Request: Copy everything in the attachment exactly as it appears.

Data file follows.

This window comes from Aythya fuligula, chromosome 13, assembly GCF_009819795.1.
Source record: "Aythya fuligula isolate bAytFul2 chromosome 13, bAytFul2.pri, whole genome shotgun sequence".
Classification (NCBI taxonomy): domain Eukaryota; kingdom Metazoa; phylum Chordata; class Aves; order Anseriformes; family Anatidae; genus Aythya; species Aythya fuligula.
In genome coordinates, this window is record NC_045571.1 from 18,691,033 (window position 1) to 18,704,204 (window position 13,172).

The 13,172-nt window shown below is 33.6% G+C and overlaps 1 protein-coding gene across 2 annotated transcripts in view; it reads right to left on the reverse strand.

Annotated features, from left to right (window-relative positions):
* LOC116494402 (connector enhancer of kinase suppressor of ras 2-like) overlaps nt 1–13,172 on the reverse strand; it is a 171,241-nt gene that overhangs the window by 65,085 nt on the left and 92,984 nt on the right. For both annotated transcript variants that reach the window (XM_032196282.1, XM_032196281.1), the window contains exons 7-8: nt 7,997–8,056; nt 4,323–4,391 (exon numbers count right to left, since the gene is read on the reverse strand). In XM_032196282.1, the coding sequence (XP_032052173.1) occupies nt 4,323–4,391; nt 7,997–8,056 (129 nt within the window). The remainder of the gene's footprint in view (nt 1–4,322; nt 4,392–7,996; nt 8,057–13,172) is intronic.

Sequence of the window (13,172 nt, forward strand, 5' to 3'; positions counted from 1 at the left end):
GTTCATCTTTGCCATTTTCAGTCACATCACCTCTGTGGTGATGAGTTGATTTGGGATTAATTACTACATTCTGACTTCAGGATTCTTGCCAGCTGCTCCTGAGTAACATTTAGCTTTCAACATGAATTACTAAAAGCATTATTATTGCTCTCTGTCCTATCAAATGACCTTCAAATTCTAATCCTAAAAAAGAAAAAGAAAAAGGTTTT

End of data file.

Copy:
This window comes from Aythya fuligula, chromosome 13, assembly GCF_009819795.1.
Source record: "Aythya fuligula isolate bAytFul2 chromosome 13, bAytFul2.pri, whole genome shotgun sequence".
Classification (NCBI taxonomy): domain Eukaryota; kingdom Metazoa; phylum Chordata; class Aves; order Anseriformes; family Anatidae; genus Aythya; species Aythya fuligula.
In genome coordinates, this window is record NC_045571.1 from 18,691,033 (window position 1) to 18,704,204 (window position 13,172).

The 13,172-nt window shown below is 33.6% G+C and overlaps 1 protein-coding gene across 2 annotated transcripts in view; it reads right to left on the reverse strand.

Annotated features, from left to right (window-relative positions):
* LOC116494402 (connector enhancer of kinase suppressor of ras 2-like) overlaps nt 1–13,172 on the reverse strand; it is a 171,241-nt gene that overhangs the window by 65,085 nt on the left and 92,984 nt on the right. For both annotated transcript variants that reach the window (XM_032196282.1, XM_032196281.1), the window contains exons 7-8: nt 7,997–8,056; nt 4,323–4,391 (exon numbers count right to left, since the gene is read on the reverse strand). In XM_032196282.1, the coding sequence (XP_032052173.1) occupies nt 4,323–4,391; nt 7,997–8,056 (129 nt within the window). The remainder of the gene's footprint in view (nt 1–4,322; nt 4,392–7,996; nt 8,057–13,172) is intronic.

Sequence of the window (13,172 nt, forward strand, 5' to 3'; positions counted from 1 at the left end):
GTTCATCTTTGCCATTTTCAGTCACATCACCTCTGTGGTGATGAGTTGATTTGGGATTAATTACTACATTCTGACTTCAGGATTCTTGCCAGCTGCTCCTGAGTAACATTTAGCTTTCAACATGAATTACTAAAAGCATTATTATTGCTCTCTGTCCTATCAAATGACCTTCAAATTCTAATCCTAAAAAAGAAAAAGAAAAAGGTTTT